Steamship Company Inc. and served this fleet until 1961 as JOHN W. DAVIN and MICHAEL GALLAGHER


The depressed economic conditions of the period hampered

the disposal of the rest of the units of the Jenkins fleet. Early in 1935, however, it must

have been decided by the bank that the boats had to be sold regardless of the amount of the

proceeds. A concentrated effort was made and eventually all of the vessels were sold. Each sale

had its own interesting story.

The first steamer to go in the depressed market was WM. F.

FITCH. It so happened that the Detroit and Cleveland Navigation Company had a contract to

transport new automobiles, this in addition to their thriving passenger services, and the firm

had made its requirements known to Mr. P. J. Gunn, a Buffalo ship chandler. Gunn arranged with

Sullivan, the Jenkins receiver, to hold a public auction for the FITCH at Milwaukee where she

had been lying. Gunn purchased the ship on April 3, 1935 for the princely sum of $14,500. D

& C formed a separate corporation to handle its freight business and it was accordingly to

the Detroit and Cleveland Steamship Company that WM. F. FITCH was eventually transferred. She

was extensively rebuilt and reconditioned for her new role as an automobile carrier.

The Great Lakes Towing Company had an outstanding unpaid

bill for towing against the Jenkins Steamship Company and the steamer F. B. SQUIRE. The tug

firm took legal action to collect and was successful in Admiralty Proceedings against both the

ship and Sullivan, the receiver, with judgment being given in the amount of $30,000. Great

Lakes Towing certainly did not need a 512-foot bulk carrier, but it did need the money it was

owed and the company arranged with the court to have the SQUIRE sold at public auction by the

U.S. Marshal at Cleveland on June 4, 1935 for an amount in excess of $30,000 to satisfy its

claim and legal costs. Two bids were filed for F. B. SQUIRE; Thomas Reid of Port Huron entered

a bid of $33,000 in the name of Sin-Mac Lines Ltd. of Montreal, while John T. Hutchinson,

acting on behalf of the Buckeye Steamship Company, bid $35,000. Hutchinson was the successful

bidder and by August 7th the SQUIRE was in service for Buckeye under the name HARRY WM.


The unsuccessful bidder for the SQUIRE, Thomas Reid, then

put in a bid of $50,000 for SIR THOMAS SHAUGHNESSY. In bidding on the two steamers, he had been

acting for Robert Campbell of Montreal who was president of International Waterways Navigation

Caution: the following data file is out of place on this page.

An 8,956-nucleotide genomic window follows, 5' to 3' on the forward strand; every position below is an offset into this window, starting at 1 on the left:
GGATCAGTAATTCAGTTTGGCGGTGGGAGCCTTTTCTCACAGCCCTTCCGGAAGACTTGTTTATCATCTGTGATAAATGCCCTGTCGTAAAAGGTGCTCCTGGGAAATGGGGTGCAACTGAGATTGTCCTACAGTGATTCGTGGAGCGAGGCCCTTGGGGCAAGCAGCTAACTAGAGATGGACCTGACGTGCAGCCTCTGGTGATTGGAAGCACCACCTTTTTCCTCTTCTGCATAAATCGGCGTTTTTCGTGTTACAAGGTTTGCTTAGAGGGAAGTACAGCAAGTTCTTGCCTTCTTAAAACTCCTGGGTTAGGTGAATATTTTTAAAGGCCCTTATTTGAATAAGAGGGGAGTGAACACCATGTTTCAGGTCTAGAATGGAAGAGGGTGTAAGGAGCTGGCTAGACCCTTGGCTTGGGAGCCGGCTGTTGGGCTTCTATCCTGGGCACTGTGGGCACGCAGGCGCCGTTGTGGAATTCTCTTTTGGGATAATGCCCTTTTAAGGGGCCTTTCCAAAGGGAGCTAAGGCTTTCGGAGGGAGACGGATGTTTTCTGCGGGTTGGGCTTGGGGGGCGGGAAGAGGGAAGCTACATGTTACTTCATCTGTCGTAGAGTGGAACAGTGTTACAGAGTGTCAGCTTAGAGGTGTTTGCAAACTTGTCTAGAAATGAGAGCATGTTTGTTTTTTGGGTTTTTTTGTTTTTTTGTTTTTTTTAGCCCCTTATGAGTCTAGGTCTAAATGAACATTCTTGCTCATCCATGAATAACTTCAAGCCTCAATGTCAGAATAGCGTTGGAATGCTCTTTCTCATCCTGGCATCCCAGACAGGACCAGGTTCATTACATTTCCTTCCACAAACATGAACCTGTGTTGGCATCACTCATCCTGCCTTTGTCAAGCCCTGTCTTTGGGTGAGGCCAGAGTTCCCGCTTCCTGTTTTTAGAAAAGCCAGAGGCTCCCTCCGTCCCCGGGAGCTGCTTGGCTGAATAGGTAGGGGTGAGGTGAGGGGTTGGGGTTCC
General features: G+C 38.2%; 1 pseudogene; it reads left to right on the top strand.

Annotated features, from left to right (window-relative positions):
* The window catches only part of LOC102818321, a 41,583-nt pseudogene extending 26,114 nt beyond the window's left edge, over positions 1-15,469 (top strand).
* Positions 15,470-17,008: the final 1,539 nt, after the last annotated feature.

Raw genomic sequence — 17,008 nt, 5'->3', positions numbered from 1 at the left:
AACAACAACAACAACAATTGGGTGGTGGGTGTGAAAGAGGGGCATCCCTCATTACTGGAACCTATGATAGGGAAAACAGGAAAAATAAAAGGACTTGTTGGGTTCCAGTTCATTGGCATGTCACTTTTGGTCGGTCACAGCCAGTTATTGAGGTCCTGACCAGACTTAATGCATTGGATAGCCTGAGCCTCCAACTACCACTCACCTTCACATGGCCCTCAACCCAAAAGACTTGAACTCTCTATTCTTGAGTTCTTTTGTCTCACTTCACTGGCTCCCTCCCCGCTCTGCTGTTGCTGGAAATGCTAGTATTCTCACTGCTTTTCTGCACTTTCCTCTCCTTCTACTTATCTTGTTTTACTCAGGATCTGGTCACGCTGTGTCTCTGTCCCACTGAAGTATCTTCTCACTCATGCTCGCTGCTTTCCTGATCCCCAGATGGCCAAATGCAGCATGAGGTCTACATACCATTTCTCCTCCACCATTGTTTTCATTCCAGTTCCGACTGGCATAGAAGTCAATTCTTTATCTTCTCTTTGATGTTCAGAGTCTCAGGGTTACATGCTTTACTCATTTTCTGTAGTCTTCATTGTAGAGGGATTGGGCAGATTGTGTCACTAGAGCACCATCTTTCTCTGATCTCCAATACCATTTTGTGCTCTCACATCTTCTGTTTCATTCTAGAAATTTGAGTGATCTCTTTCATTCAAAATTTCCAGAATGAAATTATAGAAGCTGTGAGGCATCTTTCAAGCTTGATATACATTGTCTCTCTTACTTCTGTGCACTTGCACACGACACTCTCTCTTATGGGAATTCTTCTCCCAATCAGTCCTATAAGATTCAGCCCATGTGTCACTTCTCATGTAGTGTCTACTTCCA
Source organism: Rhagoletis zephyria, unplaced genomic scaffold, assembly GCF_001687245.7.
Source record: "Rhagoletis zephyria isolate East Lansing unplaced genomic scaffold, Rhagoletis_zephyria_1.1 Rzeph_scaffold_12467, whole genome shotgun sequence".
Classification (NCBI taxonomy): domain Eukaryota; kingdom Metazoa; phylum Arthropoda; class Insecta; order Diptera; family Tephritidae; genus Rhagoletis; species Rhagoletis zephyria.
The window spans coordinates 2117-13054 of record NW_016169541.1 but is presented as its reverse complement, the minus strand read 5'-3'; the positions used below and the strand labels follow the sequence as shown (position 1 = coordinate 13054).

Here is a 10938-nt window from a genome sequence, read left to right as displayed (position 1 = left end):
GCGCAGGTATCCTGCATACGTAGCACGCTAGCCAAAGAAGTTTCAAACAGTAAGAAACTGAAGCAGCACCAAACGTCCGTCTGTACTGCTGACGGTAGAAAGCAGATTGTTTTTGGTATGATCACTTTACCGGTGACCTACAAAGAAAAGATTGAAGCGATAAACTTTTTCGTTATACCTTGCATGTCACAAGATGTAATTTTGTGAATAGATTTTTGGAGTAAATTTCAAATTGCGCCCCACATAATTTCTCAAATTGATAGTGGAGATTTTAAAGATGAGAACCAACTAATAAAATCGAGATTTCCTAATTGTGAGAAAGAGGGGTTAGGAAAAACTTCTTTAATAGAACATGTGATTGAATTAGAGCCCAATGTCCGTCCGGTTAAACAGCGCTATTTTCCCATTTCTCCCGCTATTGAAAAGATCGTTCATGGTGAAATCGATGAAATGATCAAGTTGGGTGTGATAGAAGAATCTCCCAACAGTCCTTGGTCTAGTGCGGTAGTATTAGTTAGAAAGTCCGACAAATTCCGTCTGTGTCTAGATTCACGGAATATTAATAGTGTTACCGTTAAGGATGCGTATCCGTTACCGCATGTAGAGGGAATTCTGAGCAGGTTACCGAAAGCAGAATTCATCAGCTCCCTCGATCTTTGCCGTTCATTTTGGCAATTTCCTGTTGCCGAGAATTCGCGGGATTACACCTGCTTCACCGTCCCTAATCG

Company Ltd. as well as of Sin-Mac Lines Ltd. Receiver Sullivan accepted Reid's offer for the

SHAUGHNESSY and on application to the United States Shipping Board permission was given for the

sale to International Waterways. The sale was consummated on October 23rd, 1935.

JAMES WATT had been idle at Chicago since 1932 and was the

last of the Jenkins upper lakers to be sold. It was 1936 before a sale was arranged, the ship

being acquired by Carriers Transport Corp., Cleveland, for the sum of $35,000. It is believed

that she did not operate for these buyers and, to satisfy certain claims against the ship, she

was resold on March 3, 1937 at a U.S. Marshal's sale held in Pittsburgh, Pennsylvania. The

buyer was William Nicholson who had the WATT registered to his Erie Steamship Company.

And thus was dispersed the fleet that Charles Jenkins had

worked so hard to create. With the dissolution of his vessel interests in the bankruptcy

proceedings, there disappeared from the lake scene one of the most enthusiastic entrepreneurs

of the early years of this century. It is not known whether Jenkins ever again became involved

in the shipping industry subsequent to the bankruptcy, but if he did it was not in a capacity

of sufficient importance that his name would become known. Charles Orlando Jenkins passed away

at Cleveland during September 1953, two decades after seeing his ships sold out from beneath


There follows a listing of the various ships

operated by Jenkins over his thirty years on the shipping scene:

The Jenkins Steamship Company. Cleveland. Ohio.

WM. F. FITCH, (U.S.81807). Steel bulk carrier built 1902 at

Wyandotte by the Detroit Shipbuilding Company, Hull 147, launched April 12, 1902. 346.0 x 48.0

x 28.0, Gross 3629, Net 2632. Originally built for the Franklin Transportation Company (D. R.

Hanna, Pres.), and operated by the M. A. Hanna Company. Sold June 19, 1923 to the Pioneer

Steamship Company, Hutchinson and Company, managers. Sold October 15, 1923 to the Jenkins

Steamship Company. Inactive at Milwaukee 1932-35. Sold at public auction at Milwaukee on April

3, 1935 for $14,500 to the Detroit and Cleveland Steamship Company which had been formed

January 5, 1935. Converted to an auto carrier and operated by D & C until requisitioned

1942 by the U.S. Maritime Commission and towed to New Orleans via the Mississippi River.

Converted at New Orleans to a floating machine shop for the U.S. Army by Bo-land Machine and

Manufacturing Company. Revised Gross 3982. Later transferred to the U.S. Navy as a repair depot

ship for service in the Pacific. In this 1942-43 rebuild her pilothouse was moved from the

forecastle to a position aft of No. 2 hatch. Ownership returned to D & C 1946 along with